I just started Analysis and I have a few questions,

**1.** "In a partial order on $\displaystyle X$, an element $\displaystyle x \in X$ is

*maximal* if $\displaystyle (y \in X) \wedge (x \leq y) \Rightarrow y = x$, and $\displaystyle x$ is

*maximum* if $\displaystyle z \leq x$ for all $\displaystyle z \in X$"

It seems to me that these definitions are equivalent, since if $\displaystyle (y \in X) \wedge (x \leq y) \Rightarrow y = x$ it means that $\displaystyle \nexists\ y \in X$ such that $\displaystyle x < y$, so x is bigger than every other element in the set.

Also, $\displaystyle \forall z \in X,\ z \leq x$ is pretty much saying x is bigger than every other element in the set, right?

So what am I missing? :/

In the definition of maximal there is no requirement that if $\displaystyle y\in X\,\,\,then\,\,\,y\leq x$ , and in the definition of maximum THERE IS such a requirement. For example, if you look at the set of sets $\displaystyle S:=\left\{\{1,2,3\}\,,\,\{2\}\,,\,\{1,3,4,5\}\righ t\}$ and you partial order it wrt subset relation, then both $\displaystyle \{1,2,3\}\,,\,\{1,3,4,5\}$ are maximal elements of S since there is no set (element) in S "bigger" (containing) any of them. Now, if you'd put $\displaystyle S'=S\cup \{1,2,3,4,5\}$ then $\displaystyle \{1,2,3,4,5\}$ is now the maximum element of S'. Pay attention to the fact that is an element is a maximum then it also is a maximal element and, in fact, the only one (maximum/maximal) there is, but there can be many maximal elements. Finally, wrt your last question: that an element is maximal means there is no element bigger than it, and that an element is a (in fact, as already noted, THE) maximum means it is the biggest element of the set. **2.**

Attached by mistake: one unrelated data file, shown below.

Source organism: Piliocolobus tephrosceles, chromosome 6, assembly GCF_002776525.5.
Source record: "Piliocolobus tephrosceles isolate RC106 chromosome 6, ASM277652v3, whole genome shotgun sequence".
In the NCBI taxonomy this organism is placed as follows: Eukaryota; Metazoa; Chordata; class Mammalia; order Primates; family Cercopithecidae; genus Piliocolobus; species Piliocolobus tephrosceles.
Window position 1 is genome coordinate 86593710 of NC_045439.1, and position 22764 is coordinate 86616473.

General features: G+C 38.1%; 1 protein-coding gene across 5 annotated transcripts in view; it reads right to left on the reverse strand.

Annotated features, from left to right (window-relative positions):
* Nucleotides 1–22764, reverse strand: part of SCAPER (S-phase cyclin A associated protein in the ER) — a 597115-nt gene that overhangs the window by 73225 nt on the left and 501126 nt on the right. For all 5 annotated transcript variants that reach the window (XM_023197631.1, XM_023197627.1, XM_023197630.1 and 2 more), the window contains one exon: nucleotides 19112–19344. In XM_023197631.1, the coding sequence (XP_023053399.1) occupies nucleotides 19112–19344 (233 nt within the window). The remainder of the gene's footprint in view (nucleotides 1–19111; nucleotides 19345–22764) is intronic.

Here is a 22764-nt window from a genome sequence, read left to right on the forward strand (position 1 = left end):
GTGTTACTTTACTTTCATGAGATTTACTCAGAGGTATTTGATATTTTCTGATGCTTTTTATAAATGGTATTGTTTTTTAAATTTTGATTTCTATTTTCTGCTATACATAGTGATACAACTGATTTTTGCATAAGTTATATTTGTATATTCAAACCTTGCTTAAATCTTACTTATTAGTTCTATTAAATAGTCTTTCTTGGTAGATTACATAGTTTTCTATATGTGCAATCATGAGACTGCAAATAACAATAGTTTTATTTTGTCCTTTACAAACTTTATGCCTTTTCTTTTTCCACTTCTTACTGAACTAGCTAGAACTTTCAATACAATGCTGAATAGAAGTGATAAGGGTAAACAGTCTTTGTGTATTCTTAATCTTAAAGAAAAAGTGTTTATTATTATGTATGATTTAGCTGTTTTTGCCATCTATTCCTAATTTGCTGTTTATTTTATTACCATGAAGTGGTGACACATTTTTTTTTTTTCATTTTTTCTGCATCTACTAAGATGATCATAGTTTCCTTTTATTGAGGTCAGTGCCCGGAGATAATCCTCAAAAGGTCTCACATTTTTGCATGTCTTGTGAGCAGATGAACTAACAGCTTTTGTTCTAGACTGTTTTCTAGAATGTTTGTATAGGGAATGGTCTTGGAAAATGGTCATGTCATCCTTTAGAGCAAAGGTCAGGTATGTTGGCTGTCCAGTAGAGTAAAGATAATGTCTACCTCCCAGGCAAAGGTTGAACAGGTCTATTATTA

"A subset Y of X such that for any $\displaystyle x,y \in Y$, either $\displaystyle x \leq y$ or $\displaystyle y \leq x$ is called a chain. If X itself is a chain, the partial order is a linear or total order."

Just to make sure I'm understanding this alright:

Say you have a set $\displaystyle X=\lbrace\lbrace 1,2\rbrace,\lbrace 3\rbrace,4,5,6\rbrace$

Then would $\displaystyle Y = \lbrace \lbrace 1,2\rbrace, \lbrace 3\rbrace \rbrace$ with partial order $\displaystyle \subseteq$ and $\displaystyle Z = \lbrace 4,5,6\rbrace$ with partial order $\displaystyle \leq$ be "chains"?

Y is not a chain because neither $\displaystyle \{1,2\}\subset \{3\}$ nor $\displaystyle \{3\}\subset \{1,2\}$ . Z is a chain because it contains one unique element so it vacuously fulfills the condition.
What are other partial orders you could have? I can only think of $\displaystyle \leq, \geq, \subseteq, \supseteq$

There are infinitely many different partial orders on infinitely many different sets, but perhaps it's too soon to even give you examples. First grab the basics. **3.** Do partially ordered sets have to be countable?

No **4.** What does $\displaystyle \mathbb{R}^\mathbb{N}$ mean?

Per definition it is the set of all the functions from the natural numbers to the real ones. You can think of it as the set of all the real sequences... Tonio
Thanks